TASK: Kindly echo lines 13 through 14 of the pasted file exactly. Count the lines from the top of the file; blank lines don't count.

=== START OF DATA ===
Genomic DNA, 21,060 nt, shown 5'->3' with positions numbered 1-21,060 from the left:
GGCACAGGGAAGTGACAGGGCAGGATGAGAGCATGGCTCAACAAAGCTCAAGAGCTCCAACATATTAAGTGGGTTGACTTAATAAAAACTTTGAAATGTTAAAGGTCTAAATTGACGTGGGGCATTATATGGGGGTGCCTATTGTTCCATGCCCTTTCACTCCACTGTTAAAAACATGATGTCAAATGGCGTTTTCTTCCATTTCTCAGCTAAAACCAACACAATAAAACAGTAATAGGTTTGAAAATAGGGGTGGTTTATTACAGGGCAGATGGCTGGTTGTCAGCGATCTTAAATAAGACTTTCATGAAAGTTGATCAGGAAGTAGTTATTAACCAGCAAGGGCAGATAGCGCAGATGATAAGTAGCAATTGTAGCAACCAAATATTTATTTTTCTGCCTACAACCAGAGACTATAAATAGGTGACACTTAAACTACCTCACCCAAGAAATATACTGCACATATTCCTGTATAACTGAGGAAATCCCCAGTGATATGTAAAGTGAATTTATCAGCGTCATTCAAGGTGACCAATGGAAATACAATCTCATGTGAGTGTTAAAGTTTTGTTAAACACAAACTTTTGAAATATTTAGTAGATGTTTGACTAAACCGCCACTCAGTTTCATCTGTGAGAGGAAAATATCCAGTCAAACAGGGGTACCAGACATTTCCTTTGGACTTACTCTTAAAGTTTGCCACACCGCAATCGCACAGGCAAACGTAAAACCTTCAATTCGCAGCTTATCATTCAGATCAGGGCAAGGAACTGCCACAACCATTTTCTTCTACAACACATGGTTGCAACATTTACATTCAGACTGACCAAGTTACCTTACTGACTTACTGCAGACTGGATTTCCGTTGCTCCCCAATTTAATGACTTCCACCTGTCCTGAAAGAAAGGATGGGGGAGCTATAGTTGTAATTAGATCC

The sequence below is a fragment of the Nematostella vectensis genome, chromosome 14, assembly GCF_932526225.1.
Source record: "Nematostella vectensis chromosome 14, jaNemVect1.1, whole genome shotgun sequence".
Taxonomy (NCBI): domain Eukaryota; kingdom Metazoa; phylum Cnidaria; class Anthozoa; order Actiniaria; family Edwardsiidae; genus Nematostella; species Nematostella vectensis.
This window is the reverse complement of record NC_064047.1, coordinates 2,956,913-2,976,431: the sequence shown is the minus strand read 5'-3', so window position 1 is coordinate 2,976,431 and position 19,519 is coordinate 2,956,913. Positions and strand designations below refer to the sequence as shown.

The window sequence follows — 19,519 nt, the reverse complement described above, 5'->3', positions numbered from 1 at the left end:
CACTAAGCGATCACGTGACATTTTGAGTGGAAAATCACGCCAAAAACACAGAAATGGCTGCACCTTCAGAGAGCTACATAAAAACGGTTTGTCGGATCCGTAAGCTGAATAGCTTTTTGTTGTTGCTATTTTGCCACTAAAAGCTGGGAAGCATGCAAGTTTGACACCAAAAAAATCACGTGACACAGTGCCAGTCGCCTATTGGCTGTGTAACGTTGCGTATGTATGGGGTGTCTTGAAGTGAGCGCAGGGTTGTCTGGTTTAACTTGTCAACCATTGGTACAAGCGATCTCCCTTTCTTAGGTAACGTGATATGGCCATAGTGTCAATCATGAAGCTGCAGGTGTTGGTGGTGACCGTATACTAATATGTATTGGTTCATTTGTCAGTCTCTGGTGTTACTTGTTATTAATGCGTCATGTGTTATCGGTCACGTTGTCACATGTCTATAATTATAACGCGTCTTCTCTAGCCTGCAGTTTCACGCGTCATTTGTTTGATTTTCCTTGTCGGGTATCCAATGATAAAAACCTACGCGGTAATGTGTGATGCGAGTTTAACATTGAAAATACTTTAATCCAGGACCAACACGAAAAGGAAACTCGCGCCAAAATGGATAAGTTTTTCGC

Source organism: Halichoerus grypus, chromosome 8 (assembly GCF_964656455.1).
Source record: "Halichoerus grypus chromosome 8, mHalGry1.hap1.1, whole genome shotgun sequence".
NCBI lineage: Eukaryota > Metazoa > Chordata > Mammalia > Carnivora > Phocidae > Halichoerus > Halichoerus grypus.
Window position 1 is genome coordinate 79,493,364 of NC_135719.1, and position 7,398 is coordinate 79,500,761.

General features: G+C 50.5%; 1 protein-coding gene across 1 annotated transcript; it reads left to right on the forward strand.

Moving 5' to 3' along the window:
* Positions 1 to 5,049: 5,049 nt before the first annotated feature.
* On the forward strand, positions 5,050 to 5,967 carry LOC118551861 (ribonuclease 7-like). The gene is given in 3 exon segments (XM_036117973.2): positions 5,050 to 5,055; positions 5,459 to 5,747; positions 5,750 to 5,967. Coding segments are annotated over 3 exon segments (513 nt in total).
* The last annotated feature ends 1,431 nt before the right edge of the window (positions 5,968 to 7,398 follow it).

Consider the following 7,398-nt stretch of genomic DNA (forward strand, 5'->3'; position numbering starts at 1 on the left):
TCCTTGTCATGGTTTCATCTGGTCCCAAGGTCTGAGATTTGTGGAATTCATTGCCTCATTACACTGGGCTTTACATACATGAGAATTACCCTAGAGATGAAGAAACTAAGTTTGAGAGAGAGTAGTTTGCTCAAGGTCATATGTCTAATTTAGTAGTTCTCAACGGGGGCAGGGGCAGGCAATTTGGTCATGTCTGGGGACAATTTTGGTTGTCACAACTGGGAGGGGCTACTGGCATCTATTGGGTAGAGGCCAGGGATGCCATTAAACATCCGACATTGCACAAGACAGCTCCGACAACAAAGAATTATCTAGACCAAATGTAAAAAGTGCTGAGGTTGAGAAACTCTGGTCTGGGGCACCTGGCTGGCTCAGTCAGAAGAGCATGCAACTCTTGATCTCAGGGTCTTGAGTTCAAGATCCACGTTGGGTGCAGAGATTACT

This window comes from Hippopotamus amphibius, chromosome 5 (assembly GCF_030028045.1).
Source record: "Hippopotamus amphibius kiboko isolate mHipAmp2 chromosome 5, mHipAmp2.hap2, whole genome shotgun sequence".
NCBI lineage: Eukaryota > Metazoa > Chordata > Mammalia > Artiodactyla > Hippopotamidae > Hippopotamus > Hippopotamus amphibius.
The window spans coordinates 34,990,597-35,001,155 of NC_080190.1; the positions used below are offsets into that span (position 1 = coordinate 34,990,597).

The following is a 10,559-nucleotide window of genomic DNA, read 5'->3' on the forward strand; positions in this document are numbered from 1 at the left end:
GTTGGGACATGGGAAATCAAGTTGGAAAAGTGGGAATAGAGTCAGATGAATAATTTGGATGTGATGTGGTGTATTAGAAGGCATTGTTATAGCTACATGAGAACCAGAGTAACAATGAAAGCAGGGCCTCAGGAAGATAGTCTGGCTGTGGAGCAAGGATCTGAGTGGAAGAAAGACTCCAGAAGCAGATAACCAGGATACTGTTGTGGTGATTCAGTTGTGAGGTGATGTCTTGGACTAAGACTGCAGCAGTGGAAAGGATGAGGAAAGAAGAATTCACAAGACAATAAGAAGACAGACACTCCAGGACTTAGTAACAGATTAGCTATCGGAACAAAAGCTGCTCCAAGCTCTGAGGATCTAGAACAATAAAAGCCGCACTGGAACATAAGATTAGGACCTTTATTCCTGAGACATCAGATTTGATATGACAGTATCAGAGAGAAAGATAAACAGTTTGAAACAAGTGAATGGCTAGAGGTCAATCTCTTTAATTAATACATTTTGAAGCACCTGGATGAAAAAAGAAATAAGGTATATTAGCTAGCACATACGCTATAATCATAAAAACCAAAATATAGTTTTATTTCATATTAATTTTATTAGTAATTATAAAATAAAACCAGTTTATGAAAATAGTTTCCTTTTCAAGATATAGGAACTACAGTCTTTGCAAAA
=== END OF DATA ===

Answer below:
General features: G+C 50.5%; 1 protein-coding gene across 1 annotated transcript; it reads left to right on the forward strand.

Moving 5' to 3' along the window: